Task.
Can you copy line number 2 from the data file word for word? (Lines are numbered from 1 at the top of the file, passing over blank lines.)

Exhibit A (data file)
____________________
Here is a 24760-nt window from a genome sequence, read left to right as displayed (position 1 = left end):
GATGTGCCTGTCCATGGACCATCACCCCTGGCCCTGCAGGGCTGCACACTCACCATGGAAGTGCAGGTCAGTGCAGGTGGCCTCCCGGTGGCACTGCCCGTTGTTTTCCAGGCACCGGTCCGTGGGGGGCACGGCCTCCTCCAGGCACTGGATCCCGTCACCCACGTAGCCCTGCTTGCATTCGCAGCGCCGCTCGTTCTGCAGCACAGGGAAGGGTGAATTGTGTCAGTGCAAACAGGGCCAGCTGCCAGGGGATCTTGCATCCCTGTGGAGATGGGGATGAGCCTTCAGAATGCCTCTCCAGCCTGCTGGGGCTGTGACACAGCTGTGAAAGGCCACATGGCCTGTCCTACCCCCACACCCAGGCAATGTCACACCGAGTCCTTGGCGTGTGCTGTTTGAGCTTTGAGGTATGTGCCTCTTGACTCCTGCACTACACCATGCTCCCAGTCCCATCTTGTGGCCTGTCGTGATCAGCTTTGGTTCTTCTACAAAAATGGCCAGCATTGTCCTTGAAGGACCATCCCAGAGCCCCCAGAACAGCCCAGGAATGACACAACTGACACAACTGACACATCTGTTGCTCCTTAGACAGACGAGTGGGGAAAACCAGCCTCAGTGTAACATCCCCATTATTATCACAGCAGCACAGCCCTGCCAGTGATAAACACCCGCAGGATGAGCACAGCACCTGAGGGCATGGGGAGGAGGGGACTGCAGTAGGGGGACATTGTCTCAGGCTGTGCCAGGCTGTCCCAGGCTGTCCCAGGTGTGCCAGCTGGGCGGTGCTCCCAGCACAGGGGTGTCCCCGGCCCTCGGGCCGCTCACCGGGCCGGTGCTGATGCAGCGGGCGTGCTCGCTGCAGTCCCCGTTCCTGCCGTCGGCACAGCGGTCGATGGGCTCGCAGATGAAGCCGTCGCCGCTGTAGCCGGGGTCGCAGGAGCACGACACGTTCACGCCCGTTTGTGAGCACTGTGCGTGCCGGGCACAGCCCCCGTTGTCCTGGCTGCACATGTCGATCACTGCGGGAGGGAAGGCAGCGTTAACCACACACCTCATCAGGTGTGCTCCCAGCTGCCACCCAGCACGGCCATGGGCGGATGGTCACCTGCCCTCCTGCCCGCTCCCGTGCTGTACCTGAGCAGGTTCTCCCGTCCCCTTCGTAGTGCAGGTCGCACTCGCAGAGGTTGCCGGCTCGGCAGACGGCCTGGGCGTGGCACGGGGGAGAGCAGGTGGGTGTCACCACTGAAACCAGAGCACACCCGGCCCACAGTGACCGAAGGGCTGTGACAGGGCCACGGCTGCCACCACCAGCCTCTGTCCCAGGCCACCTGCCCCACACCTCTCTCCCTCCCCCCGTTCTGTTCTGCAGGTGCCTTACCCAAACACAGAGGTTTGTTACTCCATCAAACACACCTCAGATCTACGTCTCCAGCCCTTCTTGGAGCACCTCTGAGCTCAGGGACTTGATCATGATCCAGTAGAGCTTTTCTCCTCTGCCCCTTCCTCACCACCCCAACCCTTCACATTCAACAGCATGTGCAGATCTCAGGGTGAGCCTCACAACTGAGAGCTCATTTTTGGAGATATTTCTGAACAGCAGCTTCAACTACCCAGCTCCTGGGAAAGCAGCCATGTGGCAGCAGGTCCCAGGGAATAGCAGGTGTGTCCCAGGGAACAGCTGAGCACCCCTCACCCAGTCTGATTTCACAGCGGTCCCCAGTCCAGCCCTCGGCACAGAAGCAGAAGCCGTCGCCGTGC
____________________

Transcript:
GATGTGCCTGTCCATGGACCATCACCCCTGGCCCTGCAGGGCTGCACACTCACCATGGAAGTGCAGGTCAGTGCAGGTGGCCTCCCGGTGGCACTGCCCGTTGTTTTCCAGGCACCGGTCCGTGGGGGGCACGGCCTCCTCCAGGCACTGGATCCCGTCACCCACGTAGCCCTGCTTGCATTCGCAGCGCCGCTCGTTCTGCAGCACAGGGAAGGGTGAATTGTGTCAGTGCAAACAGGGCCAGCTGCCAGGGGATCTTGCATCCCTGTGGAGATGGGGATGAGCCTTCAGAATGCCTCTCCAGCCTGCTGGGGCTGTGACACAGCTGTGAAAGGCCACATGGCCTGTCCTACCCCCACACCCAGGCAATGTCACACCGAGTCCTTGGCGTGTGCTGTTTGAGCTTTGAGGTATGTGCCTCTTGACTCCTGCACTACACCATGCTCCCAGTCCCATCTTGTGGCCTGTCGTGATCAGCTTTGGTTCTTCTACAAAAATGGCCAGCATTGTCCTTGAAGGACCATCCCAGAGCCCCCAGAACAGCCCAGGAATGACACAACTGACACAACTGACACATCTGTTGCTCCTTAGACAGACGAGTGGGGAAAACCAGCCTCAGTGTAACATCCCCATTATTATCACAGCAGCACAGCCCTGCCAGTGATAAACACCCGCAGGATGAGCACAGCACCTGAGGGCATGGGGAGGAGGGGACTGCAGTAGGGGGACATTGTCTCAGGCTGTGCCAGGCTGTCCCAGGCTGTCCCAGGTGTGCCAGCTGGGCGGTGCTCCCAGCACAGGGGTGTCCCCGGCCCTCGGGCCGCTCACCGGGCCGGTGCTGATGCAGCGGGCGTGCTCGCTGCAGTCCCCGTTCCTGCCGTCGGCACAGCGGTCGATGGGCTCGCAGATGAAGCCGTCGCCGCTGTAGCCGGGGTCGCAGGAGCACGACACGTTCACGCCCGTTTGTGAGCACTGTGCGTGCCGGGCACAGCCCCCGTTGTCCTGGCTGCACATGTCGATCACTGCGGGAGGGAAGGCAGCGTTAACCACACACCTCATCAGGTGTGCTCCCAGCTGCCACCCAGCACGGCCATGGGCGGATGGTCACCTGCCCTCCTGCCCGCTCCCGTGCTGTACCTGAGCAGGTTCTCCCGTCCCCTTCGTAGTGCAGGTCGCACTCGCAGAGGTTGCCGGCTCGGCAGACGGCCTGGGCGTGGCACGGGGGAGAGCAGGTGGGTGTCACCACTGAAACCAGAGCACACCCGGCCCACAGTGACCGAAGGGCTGTGACAGGGCCACGGCTGCCACCACCAGCCTCTGTCCCAGGCCACCTGCCCCACACCTCTCTCCCTCCCCCCGTTCTGTTCTGCAGGTGCCTTACCCAAACACAGAGGTTTGTTACTCCATCAAACACACCTCAGATCTACGTCTCCAGCCCTTCTTGGAGCACCTCTGAGCTCAGGGACTTGATCATGATCCAGTAGAGCTTTTCTCCTCTGCCCCTTCCTCACCACCCCAACCCTTCACATTCAACAGCATGTGCAGATCTCAGGGTGAGCCTCACAACTGAGAGCTCATTTTTGGAGATATTTCTGAACAGCAGCTTCAACTACCCAGCTCCTGGGAAAGCAGCCATGTGGCAGCAGGTCCCAGGGAATAGCAGGTGTGTCCCAGGGAACAGCTGAGCACCCCTCACCCAGTCTGATTTCACAGCGGTCCCCAGTCCAGCCCTCGGCACAGAAGCAGAAGCCGTCGCCGTGC